You can see some of the households behind me too that have been impacted by this flood water. The rain has stopped here, but that doesn't mean the threat is over, because the water that has dumped into this region, over 15 trillion gallons of water, enough by the way to fill up the Great Lakes another foot is still racing down the rivers and the statuaries and the various bayous across this region streaming its way into the larger rivers like the Brazos River behind me. In fact, this river has risen 40 feet since Saturday morning, staggering numbers. It's going to eclipse previous records and it's not done rising, another five feet to go before it actually crests in the next 48 hours. So the threat, even though the rain has come to on end still remains.

Now, the EPA is on the ground. Right now, they are actually testing the water samples here because the future going forward here, we've got to be concerned about E. coli, salmonella, the chemicals that wash off into this flood waters. Imagine if you had a scrape, a minor cut on your leg and you waded through these waters to get your belongings in one of these houses behind me, you would have an infection immediately. This water is dirty and it's going to be extremely a hazard for anyone to actually wade across in.

Dave and Rene, we've got so many stories to tell here, we're going to continue to tell them from the ground, but we're going to send it back to you now in the studio.

MARSH: David, thank you so much. Stay safe out there.

And as Harvey makes landfall again, it is set to pick up some speed and move out of the area, a bit faster.

We want to bring in meteorologist Karen Maginnis live this morning in the CNN weather center.

Karen, even more rain and you've been talking about that storm surge all morning.

KAREN MAGINNIS, AMS METEOROLOGIST: Yes, a different place, for all intents and purposes, Houston is out of the precipitation. There may be a few isolated showers, but for the most part, it is concentrated right around the Sabine Pass, the Beaumont, Port Arthur area and Lake Charles region.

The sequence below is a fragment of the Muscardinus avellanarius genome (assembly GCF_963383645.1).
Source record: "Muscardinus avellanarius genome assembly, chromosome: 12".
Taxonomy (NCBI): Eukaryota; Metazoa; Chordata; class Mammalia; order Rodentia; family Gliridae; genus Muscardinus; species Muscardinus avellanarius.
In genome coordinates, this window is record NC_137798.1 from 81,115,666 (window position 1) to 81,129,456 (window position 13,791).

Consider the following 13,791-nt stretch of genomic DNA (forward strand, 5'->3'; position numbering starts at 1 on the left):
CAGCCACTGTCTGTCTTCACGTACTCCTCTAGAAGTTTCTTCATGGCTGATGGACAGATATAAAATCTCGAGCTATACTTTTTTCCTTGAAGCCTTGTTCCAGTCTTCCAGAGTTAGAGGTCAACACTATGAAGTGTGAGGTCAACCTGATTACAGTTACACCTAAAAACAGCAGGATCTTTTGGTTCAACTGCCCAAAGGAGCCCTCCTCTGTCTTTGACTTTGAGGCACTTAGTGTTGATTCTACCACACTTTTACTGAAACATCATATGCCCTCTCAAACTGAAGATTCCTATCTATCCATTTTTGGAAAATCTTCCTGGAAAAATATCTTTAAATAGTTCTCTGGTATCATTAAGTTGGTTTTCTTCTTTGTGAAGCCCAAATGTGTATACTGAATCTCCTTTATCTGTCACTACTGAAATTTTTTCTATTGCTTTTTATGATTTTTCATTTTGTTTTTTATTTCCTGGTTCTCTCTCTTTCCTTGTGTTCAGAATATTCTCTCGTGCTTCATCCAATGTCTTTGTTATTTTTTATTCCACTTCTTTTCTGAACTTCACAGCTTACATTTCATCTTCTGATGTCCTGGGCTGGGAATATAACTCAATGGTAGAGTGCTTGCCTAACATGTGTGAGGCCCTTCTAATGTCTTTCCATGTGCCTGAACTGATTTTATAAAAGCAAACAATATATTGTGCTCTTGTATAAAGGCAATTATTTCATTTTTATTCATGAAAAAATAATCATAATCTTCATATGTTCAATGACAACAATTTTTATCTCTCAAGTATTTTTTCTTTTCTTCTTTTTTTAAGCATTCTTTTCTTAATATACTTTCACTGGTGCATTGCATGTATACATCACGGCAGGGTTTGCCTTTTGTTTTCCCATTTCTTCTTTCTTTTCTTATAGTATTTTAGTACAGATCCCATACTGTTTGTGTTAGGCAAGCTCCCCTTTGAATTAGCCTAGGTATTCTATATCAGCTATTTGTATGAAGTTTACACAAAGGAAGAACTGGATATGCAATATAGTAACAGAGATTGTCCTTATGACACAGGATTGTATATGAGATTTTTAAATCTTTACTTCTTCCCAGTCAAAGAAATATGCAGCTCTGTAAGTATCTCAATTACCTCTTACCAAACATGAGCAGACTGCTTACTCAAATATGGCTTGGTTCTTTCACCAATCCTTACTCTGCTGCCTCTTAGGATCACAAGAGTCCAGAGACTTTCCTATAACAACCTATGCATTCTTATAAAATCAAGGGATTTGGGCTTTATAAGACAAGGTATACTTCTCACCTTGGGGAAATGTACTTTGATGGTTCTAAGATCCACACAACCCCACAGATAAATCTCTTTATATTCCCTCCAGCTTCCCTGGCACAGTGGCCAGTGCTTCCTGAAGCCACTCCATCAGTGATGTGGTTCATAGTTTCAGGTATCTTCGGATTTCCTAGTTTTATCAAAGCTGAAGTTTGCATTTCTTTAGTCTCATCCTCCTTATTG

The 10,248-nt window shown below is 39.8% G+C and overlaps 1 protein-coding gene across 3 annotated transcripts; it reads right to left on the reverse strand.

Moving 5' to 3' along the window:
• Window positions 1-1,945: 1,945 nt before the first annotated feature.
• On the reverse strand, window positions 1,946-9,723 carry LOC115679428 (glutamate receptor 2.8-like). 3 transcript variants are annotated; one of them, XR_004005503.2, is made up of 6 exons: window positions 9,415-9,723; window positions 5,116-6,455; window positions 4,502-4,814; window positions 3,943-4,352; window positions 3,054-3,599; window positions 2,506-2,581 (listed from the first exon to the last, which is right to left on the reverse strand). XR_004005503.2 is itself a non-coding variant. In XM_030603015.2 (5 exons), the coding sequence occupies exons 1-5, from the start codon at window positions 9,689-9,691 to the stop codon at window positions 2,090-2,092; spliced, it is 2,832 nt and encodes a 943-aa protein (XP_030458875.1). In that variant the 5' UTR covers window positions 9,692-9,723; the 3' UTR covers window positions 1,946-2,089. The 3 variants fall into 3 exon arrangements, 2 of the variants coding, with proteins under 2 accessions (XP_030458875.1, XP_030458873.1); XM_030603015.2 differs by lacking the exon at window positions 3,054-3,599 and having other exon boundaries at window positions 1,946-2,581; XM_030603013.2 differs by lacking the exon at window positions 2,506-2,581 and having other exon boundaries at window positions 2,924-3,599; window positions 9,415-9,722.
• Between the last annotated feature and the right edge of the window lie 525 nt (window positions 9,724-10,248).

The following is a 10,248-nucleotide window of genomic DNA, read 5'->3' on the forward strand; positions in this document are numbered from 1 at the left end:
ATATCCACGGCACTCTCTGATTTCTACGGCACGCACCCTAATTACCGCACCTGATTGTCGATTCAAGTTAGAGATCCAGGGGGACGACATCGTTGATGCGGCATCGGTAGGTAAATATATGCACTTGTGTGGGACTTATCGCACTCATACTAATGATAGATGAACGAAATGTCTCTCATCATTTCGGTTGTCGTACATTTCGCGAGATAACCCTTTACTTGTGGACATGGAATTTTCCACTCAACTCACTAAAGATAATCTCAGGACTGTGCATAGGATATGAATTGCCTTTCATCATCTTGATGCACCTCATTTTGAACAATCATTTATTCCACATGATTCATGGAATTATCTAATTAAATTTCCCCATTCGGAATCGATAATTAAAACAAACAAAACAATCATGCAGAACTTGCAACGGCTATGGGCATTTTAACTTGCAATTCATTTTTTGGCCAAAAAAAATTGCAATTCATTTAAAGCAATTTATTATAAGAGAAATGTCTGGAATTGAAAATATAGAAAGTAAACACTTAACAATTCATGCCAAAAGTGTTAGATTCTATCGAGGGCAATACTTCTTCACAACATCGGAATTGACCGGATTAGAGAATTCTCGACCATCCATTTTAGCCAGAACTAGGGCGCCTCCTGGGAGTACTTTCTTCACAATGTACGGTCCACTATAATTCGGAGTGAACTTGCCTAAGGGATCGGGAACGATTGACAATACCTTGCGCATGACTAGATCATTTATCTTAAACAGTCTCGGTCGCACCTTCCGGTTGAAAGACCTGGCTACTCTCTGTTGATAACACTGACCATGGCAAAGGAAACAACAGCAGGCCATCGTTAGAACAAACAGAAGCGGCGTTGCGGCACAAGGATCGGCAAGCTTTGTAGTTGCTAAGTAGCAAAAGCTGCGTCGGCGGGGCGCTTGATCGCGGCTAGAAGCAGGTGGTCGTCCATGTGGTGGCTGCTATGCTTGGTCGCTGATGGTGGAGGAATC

It is very separate from what is essentially the center of Tropical Storm Harvey. That is still just offshore, but just about ready to make a second landfall. But what it will do is it will create that storm surge, two to four feet more than likely. But right around Beaumont, Port Arthur, Cameron, and we're looking at Orange, some areas could pick up an additional 6 to 10 inches of rain and in a worst case scenario, maybe eight to 12 inches.

So, as we go into Wednesday morning, around 7:00 a.m., makes landfall, moves right smack across central and northern Louisiana. Earlier computer models had it moving right back over Houston and moving more in this direction. So, there has been an improvement in the computer models. It's still wringing out and will move into the Tennessee Valley over the weekend -- Rene, Dave.

MARSH: Karen, thank you.

BRIGGS: All right. Let's bring in Marc Rylander. He's the communications director for Texas Attorney General Ken Paxton. He joins us now by the phone from Dallas.

Marc, we appreciate you joining us. We understand you've been to three different parts of the Houston area. What were those and what are you seeing in different regions there?


BRIGGS: Good morning.

RYLANDER: It's been very interesting to see three different cities that I've visited. I was in Corpus Christi Friday and Saturday when the brunt of the eye wall hit there. I was in Houston on Monday, and then Victoria on Monday night and yesterday. And all of this is the same storm and yet, three very different places.

Corpus Christi, of course, the eye wall had high winds, heavy rain, waters rising, so you had both the wind damage and the rain damage. Houston is mostly the flooding you're seeing all over the television right now, and then Victoria was all wind damage so though it's dry, it looks like a literal war zone. So, just the impact on the state of Texas by one storm yet seen in so many dramatic ways is just mind boggling.